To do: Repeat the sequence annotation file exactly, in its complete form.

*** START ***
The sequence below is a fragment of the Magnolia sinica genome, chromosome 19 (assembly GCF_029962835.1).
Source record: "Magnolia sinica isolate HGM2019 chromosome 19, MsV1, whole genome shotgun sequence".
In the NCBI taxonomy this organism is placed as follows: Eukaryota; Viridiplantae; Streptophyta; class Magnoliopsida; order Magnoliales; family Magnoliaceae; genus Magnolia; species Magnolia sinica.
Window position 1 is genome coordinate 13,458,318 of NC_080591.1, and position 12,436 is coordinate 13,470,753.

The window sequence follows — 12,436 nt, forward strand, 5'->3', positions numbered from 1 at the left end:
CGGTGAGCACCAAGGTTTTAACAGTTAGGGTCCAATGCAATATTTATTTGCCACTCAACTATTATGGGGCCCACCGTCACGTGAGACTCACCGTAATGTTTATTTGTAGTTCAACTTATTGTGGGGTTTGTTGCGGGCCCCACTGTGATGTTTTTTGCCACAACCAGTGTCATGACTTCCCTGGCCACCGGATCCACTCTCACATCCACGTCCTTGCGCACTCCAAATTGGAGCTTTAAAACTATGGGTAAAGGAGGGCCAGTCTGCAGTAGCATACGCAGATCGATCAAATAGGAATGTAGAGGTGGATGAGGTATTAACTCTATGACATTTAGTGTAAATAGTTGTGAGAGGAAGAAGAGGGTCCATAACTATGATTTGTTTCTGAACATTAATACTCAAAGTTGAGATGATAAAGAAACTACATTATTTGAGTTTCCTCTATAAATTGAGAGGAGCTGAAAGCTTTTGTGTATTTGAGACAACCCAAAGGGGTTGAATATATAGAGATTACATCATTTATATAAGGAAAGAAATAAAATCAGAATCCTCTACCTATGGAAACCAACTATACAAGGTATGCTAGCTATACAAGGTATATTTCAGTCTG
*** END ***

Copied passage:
The sequence below is a fragment of the Magnolia sinica genome, chromosome 19 (assembly GCF_029962835.1).
Source record: "Magnolia sinica isolate HGM2019 chromosome 19, MsV1, whole genome shotgun sequence".
In the NCBI taxonomy this organism is placed as follows: Eukaryota; Viridiplantae; Streptophyta; class Magnoliopsida; order Magnoliales; family Magnoliaceae; genus Magnolia; species Magnolia sinica.
Window position 1 is genome coordinate 13,458,318 of NC_080591.1, and position 12,436 is coordinate 13,470,753.

The window sequence follows — 12,436 nt, forward strand, 5'->3', positions numbered from 1 at the left end:
CGGTGAGCACCAAGGTTTTAACAGTTAGGGTCCAATGCAATATTTATTTGCCACTCAACTATTATGGGGCCCACCGTCACGTGAGACTCACCGTAATGTTTATTTGTAGTTCAACTTATTGTGGGGTTTGTTGCGGGCCCCACTGTGATGTTTTTTGCCACAACCAGTGTCATGACTTCCCTGGCCACCGGATCCACTCTCACATCCACGTCCTTGCGCACTCCAAATTGGAGCTTTAAAACTATGGGTAAAGGAGGGCCAGTCTGCAGTAGCATACGCAGATCGATCAAATAGGAATGTAGAGGTGGATGAGGTATTAACTCTATGACATTTAGTGTAAATAGTTGTGAGAGGAAGAAGAGGGTCCATAACTATGATTTGTTTCTGAACATTAATACTCAAAGTTGAGATGATAAAGAAACTACATTATTTGAGTTTCCTCTATAAATTGAGAGGAGCTGAAAGCTTTTGTGTATTTGAGACAACCCAAAGGGGTTGAATATATAGAGATTACATCATTTATATAAGGAAAGAAATAAAATCAGAATCCTCTACCTATGGAAACCAACTATACAAGGTATGCTAGCTATACAAGGTATATTTCAGTCTG